– Industrial Designer Ayse Birsel
The design community, which encompasses an ever-increasing array of disciplines, knows something that the meetings and events industry doesn’t. Designers know that the opposite of good design isn’t no design, it’s bad design. And bad design exists all around us, especially at meetings and events.
Planning vs. Design
For far too long, meeting professionals have been in the planning business. We plan on inviting the same people to the same meeting to discuss the same issues as we did the meeting before. Yet we keep expecting different results. There’s a word for that.
What if we designed an experience that captured people’s imaginations, challenged their thinking, and inspired them to dream about what’s possible, and then empowered them to act accordingly.
Which meeting would you rather attend?
Steve Jobs didn’t plan on building one of the first commercially successful lines of personal computers. If he had, he’d of worked for IBM. Instead, he designed a product that would influence how we relate to the world around us. Is it really all that surprising what he accomplished given what he set out to do from the start?
Designing an Apple product is not unlike designing a relationship. Apple products are essentially content platforms. Their products dictate how we consume information and how we experience the world around us. More and more, they represent our technology interface to the world.
Meetings, by their very definition, are our all about the human interface. They are all about relationships. And while technology certainly plays an increasing role in face-to-face meetings, nobody’s predicting their demise. Those rumors have always been greatly exaggerated.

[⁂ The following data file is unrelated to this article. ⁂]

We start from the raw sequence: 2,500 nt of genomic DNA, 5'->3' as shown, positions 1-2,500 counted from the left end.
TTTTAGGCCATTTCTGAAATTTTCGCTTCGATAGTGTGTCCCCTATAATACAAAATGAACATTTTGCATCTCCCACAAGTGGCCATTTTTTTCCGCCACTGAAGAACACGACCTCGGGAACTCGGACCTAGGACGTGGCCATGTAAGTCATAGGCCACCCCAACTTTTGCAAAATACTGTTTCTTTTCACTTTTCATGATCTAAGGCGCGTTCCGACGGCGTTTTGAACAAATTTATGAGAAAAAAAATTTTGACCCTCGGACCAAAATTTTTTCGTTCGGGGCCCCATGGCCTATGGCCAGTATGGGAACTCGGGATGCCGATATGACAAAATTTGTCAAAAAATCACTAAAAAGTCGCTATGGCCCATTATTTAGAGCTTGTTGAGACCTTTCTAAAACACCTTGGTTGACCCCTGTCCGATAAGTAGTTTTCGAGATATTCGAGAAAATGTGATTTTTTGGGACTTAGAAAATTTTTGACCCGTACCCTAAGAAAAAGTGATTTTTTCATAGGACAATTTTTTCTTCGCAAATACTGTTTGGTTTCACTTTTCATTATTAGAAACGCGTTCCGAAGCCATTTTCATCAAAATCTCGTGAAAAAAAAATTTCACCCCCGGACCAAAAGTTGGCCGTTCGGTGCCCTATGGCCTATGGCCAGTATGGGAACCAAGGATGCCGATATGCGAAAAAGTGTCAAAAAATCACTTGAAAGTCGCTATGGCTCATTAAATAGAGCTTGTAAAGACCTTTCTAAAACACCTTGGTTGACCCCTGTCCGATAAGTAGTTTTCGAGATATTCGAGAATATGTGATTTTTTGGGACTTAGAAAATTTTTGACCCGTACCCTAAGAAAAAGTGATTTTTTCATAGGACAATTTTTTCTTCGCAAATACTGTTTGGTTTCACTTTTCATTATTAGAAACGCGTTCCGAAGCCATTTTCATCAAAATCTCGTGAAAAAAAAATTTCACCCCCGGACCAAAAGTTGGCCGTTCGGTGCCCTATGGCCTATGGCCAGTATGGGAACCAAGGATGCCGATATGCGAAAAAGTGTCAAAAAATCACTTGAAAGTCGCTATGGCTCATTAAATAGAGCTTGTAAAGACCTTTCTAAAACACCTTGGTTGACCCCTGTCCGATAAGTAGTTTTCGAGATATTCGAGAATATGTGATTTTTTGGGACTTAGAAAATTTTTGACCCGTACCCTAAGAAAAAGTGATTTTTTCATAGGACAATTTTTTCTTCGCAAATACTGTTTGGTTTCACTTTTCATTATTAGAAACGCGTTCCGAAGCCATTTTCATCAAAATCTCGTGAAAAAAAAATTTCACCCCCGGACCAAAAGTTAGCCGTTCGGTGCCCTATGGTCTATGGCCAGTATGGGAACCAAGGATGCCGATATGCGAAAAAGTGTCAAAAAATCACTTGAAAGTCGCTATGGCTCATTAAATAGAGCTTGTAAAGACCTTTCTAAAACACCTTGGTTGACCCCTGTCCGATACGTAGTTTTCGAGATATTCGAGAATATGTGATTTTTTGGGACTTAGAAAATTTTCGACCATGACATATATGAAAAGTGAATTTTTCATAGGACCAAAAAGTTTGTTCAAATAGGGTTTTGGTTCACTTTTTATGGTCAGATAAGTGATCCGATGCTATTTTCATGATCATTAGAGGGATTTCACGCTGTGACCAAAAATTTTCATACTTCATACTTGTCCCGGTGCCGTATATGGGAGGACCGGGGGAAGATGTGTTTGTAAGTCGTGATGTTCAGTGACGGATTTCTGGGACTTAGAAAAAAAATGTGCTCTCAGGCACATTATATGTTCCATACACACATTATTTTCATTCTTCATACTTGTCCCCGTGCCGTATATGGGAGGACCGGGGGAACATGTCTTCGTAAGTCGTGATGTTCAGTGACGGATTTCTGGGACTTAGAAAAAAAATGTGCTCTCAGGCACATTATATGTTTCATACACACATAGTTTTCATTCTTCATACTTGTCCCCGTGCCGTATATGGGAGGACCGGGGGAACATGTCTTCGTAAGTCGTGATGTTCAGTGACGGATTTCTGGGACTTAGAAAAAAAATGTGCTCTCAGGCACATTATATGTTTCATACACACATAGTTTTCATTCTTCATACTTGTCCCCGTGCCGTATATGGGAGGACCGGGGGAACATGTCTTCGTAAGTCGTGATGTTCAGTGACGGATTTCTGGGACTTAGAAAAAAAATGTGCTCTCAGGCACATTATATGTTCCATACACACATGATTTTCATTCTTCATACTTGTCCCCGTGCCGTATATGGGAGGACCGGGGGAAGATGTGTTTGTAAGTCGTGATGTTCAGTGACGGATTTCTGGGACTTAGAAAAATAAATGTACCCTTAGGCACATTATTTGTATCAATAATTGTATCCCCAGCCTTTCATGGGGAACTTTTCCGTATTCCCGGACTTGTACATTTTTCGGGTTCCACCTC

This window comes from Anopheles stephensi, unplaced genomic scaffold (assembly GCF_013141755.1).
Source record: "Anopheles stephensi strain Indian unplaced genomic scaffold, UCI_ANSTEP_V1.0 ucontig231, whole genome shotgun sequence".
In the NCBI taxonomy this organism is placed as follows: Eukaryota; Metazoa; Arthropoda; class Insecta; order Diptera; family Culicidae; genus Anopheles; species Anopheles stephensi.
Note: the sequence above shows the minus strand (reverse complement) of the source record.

Why We Meet
The top two reasons people attend meetings are for the educational programs and the networking. All other reasons pale in comparison.
In the design world, programs and networking are called formal and informal learning. And what we know about informal learning is that it trumps formal learning in terms of knowledge retention and transfer, which is the bottom line. Because if you’re not retaining the knowledge you gain at meetings and applying it back to your job, you are wasting your time.
So why is it that we don’t spend more time designing informal learning at meetings? Why do we leave these ‘relationships’ to the chance encounter or the random coffee break? Could it be because meetings are designed for the benefit of meeting professionals and not the most important stakeholders, attendees?
What would it look like if we truly designed a meeting for the benefit of the meeting attendee?
I believe the time has come for meeting professionals to start incorporating more intention into their meeting ‘plans’. It’s time to start designing meetings that matter.